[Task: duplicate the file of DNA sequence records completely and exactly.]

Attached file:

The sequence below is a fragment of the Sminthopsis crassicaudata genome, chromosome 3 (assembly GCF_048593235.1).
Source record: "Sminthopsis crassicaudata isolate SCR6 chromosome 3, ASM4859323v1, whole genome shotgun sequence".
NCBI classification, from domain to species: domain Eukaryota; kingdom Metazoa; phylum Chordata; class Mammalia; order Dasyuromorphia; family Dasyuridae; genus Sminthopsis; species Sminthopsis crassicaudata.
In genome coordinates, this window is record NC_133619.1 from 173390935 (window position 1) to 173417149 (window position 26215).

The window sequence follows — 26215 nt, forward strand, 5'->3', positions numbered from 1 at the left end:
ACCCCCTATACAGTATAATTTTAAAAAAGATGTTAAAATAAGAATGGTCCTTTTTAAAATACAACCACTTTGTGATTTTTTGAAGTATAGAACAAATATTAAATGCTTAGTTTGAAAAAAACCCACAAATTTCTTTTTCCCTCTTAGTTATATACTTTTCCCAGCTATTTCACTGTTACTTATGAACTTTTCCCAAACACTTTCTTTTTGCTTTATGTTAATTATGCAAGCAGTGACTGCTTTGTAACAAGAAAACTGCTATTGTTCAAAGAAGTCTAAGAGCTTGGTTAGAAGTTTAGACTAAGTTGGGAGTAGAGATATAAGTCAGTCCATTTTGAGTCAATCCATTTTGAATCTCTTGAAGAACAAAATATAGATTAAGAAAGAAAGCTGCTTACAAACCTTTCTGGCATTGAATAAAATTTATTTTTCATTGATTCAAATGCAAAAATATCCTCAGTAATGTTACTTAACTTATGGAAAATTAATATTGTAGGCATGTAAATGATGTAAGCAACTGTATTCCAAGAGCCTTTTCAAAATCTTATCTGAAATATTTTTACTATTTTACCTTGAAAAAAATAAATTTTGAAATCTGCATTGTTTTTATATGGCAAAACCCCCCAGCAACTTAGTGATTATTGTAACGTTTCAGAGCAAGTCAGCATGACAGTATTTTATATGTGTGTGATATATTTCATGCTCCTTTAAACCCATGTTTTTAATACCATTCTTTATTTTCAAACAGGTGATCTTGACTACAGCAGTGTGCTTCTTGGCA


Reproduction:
The sequence below is a fragment of the Sminthopsis crassicaudata genome, chromosome 3 (assembly GCF_048593235.1).
Source record: "Sminthopsis crassicaudata isolate SCR6 chromosome 3, ASM4859323v1, whole genome shotgun sequence".
NCBI classification, from domain to species: domain Eukaryota; kingdom Metazoa; phylum Chordata; class Mammalia; order Dasyuromorphia; family Dasyuridae; genus Sminthopsis; species Sminthopsis crassicaudata.
In genome coordinates, this window is record NC_133619.1 from 173390935 (window position 1) to 173417149 (window position 26215).

The window sequence follows — 26215 nt, forward strand, 5'->3', positions numbered from 1 at the left end:
ACCCCCTATACAGTATAATTTTAAAAAAGATGTTAAAATAAGAATGGTCCTTTTTAAAATACAACCACTTTGTGATTTTTTGAAGTATAGAACAAATATTAAATGCTTAGTTTGAAAAAAACCCACAAATTTCTTTTTCCCTCTTAGTTATATACTTTTCCCAGCTATTTCACTGTTACTTATGAACTTTTCCCAAACACTTTCTTTTTGCTTTATGTTAATTATGCAAGCAGTGACTGCTTTGTAACAAGAAAACTGCTATTGTTCAAAGAAGTCTAAGAGCTTGGTTAGAAGTTTAGACTAAGTTGGGAGTAGAGATATAAGTCAGTCCATTTTGAGTCAATCCATTTTGAATCTCTTGAAGAACAAAATATAGATTAAGAAAGAAAGCTGCTTACAAACCTTTCTGGCATTGAATAAAATTTATTTTTCATTGATTCAAATGCAAAAATATCCTCAGTAATGTTACTTAACTTATGGAAAATTAATATTGTAGGCATGTAAATGATGTAAGCAACTGTATTCCAAGAGCCTTTTCAAAATCTTATCTGAAATATTTTTACTATTTTACCTTGAAAAAAATAAATTTTGAAATCTGCATTGTTTTTATATGGCAAAACCCCCCAGCAACTTAGTGATTATTGTAACGTTTCAGAGCAAGTCAGCATGACAGTATTTTATATGTGTGTGATATATTTCATGCTCCTTTAAACCCATGTTTTTAATACCATTCTTTATTTTCAAACAGGTGATCTTGACTACAGCAGTGTGCTTCTTGGCA